Metro

Bentley chooses new president

Alison Davis-Blake was business dean at both the University of Michigan and the University of Minnesota, each for five years during the past decade.
Bentley University
Alison Davis-Blake was business dean at both the University of Michigan and the University of Minnesota, each for five years during the past decade.

Bentley University, the Waltham school known for its business programs, named a former business school dean from the Midwest as its eighth president on Tuesday.

Alison Davis-Blake, 59, was business dean at both the University of Michigan and the University of Minnesota, each for five years during the past decade. She will take over at Bentley in July and succeed Gloria Larson, who announced last year that she would step down after 11 years as president.

The chairman of the Bentley search committee that selected Davis-Blake said she should be ready for “historic change” at the institution.

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“Given the pace of change in business and higher education, the next 10 years will be as important to Bentley as our first 100,” said Robert P. Badavas, who is also vice president of the Bentley trustees.

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Bentley has about 4,000 undergraduates and 1,000 graduate students. It is known for both its undergraduate and graduate business programs. Tuition at Bentley is about $48,000 per year, and the cost to attend is around $69,000 when room and board are included, according to the school website.

The school is 56 percent white, 22 percent foreign students, 7 percent Asian, 6 percent Hispanic, and 3 percent black, according to federal data that all schools must report. The school admits about 46 percent of applicants, according to the federal data.

Davis-Blake called Bentley a “university on the rise” in a university press release Tuesday and said the school’s job placement rate and business curriculum along with its emphasis on arts and sciences is a combination that is needed in higher education today.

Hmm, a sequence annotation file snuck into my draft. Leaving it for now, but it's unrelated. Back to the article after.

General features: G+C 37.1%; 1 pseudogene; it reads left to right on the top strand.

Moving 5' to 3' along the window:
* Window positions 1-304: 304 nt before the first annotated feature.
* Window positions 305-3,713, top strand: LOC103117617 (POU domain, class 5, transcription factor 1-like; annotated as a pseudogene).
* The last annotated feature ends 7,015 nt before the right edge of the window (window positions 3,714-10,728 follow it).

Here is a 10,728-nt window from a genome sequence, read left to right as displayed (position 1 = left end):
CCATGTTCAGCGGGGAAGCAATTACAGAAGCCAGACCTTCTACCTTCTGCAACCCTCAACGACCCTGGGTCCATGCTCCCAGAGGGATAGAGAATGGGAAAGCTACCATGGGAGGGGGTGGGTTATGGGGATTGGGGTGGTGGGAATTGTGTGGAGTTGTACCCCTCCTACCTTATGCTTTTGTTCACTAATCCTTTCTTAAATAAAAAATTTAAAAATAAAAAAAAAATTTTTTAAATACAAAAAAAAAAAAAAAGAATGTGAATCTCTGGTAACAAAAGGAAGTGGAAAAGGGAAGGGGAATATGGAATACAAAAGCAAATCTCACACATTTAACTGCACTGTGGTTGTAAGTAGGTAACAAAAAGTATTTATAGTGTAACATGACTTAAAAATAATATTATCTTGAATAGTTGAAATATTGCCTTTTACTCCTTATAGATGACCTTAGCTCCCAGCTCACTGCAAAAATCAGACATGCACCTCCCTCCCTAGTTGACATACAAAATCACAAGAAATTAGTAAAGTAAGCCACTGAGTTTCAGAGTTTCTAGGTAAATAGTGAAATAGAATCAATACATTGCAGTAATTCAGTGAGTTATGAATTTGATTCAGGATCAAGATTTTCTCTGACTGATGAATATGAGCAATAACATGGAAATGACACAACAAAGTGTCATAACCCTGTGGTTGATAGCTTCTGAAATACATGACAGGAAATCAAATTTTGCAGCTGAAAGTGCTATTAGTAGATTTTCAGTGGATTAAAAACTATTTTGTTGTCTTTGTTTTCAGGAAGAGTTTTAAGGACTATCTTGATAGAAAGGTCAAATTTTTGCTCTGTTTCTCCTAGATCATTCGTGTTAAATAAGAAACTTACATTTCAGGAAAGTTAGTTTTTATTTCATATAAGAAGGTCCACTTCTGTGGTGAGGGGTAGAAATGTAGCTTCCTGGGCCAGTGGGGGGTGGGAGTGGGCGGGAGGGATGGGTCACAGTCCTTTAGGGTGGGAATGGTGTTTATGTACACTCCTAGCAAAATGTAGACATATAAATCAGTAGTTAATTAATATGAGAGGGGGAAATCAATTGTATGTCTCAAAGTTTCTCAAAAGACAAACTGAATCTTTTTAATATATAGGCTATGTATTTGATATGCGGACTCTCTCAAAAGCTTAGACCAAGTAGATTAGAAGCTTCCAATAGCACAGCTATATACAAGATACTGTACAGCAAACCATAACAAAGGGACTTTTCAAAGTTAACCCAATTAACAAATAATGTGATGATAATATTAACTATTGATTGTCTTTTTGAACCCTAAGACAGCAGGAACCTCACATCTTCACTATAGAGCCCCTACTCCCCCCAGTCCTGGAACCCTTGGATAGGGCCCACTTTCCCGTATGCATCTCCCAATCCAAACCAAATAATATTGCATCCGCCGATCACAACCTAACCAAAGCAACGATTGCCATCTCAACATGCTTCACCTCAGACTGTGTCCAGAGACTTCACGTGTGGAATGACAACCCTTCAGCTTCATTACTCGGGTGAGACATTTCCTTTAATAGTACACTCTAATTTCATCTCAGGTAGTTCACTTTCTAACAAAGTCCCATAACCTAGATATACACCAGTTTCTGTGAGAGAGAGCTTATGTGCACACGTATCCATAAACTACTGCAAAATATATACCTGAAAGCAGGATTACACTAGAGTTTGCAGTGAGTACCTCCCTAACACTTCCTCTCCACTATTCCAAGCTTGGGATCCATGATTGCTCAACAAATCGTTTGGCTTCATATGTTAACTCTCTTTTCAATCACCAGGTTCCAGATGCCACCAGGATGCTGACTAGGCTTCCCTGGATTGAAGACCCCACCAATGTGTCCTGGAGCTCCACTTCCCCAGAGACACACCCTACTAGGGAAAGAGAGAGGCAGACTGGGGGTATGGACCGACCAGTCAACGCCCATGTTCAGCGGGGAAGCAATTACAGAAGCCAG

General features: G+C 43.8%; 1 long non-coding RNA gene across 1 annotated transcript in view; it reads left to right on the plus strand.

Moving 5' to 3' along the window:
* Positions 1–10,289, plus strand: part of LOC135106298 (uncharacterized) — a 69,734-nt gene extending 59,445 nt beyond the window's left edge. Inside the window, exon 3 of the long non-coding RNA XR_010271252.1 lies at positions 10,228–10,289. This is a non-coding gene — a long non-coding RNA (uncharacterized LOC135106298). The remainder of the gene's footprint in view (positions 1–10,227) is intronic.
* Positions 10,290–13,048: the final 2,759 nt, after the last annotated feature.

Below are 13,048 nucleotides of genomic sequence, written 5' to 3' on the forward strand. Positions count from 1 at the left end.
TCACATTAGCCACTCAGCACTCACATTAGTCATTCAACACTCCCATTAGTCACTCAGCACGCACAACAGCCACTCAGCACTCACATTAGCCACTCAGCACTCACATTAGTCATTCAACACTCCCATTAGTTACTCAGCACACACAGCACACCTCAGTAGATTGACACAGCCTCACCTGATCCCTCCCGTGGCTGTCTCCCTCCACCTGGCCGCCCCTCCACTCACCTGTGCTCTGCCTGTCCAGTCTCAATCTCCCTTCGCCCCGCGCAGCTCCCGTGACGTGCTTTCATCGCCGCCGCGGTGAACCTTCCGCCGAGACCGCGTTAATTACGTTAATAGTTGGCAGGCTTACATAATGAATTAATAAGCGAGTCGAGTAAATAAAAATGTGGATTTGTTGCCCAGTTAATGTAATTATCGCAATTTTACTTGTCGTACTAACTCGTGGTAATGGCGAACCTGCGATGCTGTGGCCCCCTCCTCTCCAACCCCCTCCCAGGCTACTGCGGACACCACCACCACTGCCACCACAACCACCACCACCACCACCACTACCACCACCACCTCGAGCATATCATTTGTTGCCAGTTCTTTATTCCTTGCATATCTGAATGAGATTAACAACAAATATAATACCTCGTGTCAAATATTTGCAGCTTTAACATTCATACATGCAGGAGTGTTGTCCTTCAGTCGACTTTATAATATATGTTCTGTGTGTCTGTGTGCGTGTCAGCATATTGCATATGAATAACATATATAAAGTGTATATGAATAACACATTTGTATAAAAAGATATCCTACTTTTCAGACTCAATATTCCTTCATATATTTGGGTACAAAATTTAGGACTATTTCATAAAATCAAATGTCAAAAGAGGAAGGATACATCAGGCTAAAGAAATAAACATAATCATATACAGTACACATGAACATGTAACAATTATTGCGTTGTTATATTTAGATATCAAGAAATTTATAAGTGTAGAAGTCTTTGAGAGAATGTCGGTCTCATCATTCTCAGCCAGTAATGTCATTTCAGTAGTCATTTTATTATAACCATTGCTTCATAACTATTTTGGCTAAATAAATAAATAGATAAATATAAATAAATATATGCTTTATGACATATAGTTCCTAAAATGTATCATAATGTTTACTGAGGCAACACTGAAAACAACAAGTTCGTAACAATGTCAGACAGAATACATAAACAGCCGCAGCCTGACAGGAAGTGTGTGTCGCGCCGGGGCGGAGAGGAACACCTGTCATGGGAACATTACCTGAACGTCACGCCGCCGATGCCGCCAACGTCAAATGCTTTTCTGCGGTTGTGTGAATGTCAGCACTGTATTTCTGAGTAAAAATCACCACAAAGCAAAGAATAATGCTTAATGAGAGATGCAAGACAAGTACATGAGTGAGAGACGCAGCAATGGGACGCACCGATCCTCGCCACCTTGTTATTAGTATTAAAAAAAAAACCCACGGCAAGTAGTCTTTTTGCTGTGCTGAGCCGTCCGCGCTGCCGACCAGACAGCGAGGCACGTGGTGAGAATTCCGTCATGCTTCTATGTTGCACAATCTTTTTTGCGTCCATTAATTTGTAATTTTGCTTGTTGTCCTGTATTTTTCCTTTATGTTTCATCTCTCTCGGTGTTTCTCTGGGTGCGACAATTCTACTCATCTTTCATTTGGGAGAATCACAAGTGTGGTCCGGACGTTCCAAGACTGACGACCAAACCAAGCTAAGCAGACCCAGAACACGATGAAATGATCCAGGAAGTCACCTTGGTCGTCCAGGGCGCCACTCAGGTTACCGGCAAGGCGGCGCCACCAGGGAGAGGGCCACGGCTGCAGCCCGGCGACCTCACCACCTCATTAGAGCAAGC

As dean of the University of Michigan’s Ross School of Business, Davis-Blake increased applications by 32 percent, increased the proportion of women and underrepresented minorities in the student body, and raised more than $300 million as part of the university’s capital campaign, according to a press release from Bentley.

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In Minnesota, she redesigned the undergraduate curriculum, encouraged collaboration among the graduate schools, and balanced the budget, even as state funding for the business school declined, according to Bentley.

“As Bentley begins our second century, Dr. Davis-Blake is the perfect leader to advance the university’s mission and incredible growth,” said Steven P. Manfredi, chairman of the Bentley University board of trustees.

In fiscal 2016, the most recent data publicly available, Larson earned a $521,000 salary but was paid about $753,000 total including bonuses and other compensation. Davis-Blake earned about $600,000 as business dean at Michigan, according to news reports.

Laura Krantz can be reached at laura.krantz@globe.com. Follow her on Twitter @laurakrantz.